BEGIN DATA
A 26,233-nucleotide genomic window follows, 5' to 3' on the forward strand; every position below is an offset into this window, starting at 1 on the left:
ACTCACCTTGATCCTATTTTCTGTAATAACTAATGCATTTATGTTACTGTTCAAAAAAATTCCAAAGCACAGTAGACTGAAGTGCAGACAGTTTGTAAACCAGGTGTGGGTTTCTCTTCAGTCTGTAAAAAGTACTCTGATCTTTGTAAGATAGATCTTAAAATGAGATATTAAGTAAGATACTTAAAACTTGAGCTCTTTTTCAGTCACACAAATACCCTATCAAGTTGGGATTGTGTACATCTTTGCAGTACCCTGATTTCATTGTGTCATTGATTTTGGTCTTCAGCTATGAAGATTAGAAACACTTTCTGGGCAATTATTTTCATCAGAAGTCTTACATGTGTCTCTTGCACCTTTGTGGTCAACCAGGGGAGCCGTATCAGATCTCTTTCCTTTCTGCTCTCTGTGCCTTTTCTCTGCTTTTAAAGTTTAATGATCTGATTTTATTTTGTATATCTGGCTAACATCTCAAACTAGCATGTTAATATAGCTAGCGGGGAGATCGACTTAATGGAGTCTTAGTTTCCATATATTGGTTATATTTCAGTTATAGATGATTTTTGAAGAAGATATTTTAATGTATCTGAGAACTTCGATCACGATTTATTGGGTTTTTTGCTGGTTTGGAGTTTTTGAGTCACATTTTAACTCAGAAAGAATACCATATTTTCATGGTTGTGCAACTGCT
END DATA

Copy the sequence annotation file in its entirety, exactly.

A 26,233-nucleotide genomic window follows, 5' to 3' on the forward strand; every position below is an offset into this window, starting at 1 on the left:
ACTCACCTTGATCCTATTTTCTGTAATAACTAATGCATTTATGTTACTGTTCAAAAAAATTCCAAAGCACAGTAGACTGAAGTGCAGACAGTTTGTAAACCAGGTGTGGGTTTCTCTTCAGTCTGTAAAAAGTACTCTGATCTTTGTAAGATAGATCTTAAAATGAGATATTAAGTAAGATACTTAAAACTTGAGCTCTTTTTCAGTCACACAAATACCCTATCAAGTTGGGATTGTGTACATCTTTGCAGTACCCTGATTTCATTGTGTCATTGATTTTGGTCTTCAGCTATGAAGATTAGAAACACTTTCTGGGCAATTATTTTCATCAGAAGTCTTACATGTGTCTCTTGCACCTTTGTGGTCAACCAGGGGAGCCGTATCAGATCTCTTTCCTTTCTGCTCTCTGTGCCTTTTCTCTGCTTTTAAAGTTTAATGATCTGATTTTATTTTGTATATCTGGCTAACATCTCAAACTAGCATGTTAATATAGCTAGCGGGGAGATCGACTTAATGGAGTCTTAGTTTCCATATATTGGTTATATTTCAGTTATAGATGATTTTTGAAGAAGATATTTTAATGTATCTGAGAACTTCGATCACGATTTATTGGGTTTTTTGCTGGTTTGGAGTTTTTGAGTCACATTTTAACTCAGAAAGAATACCATATTTTCATGGTTGTGCAACTGCT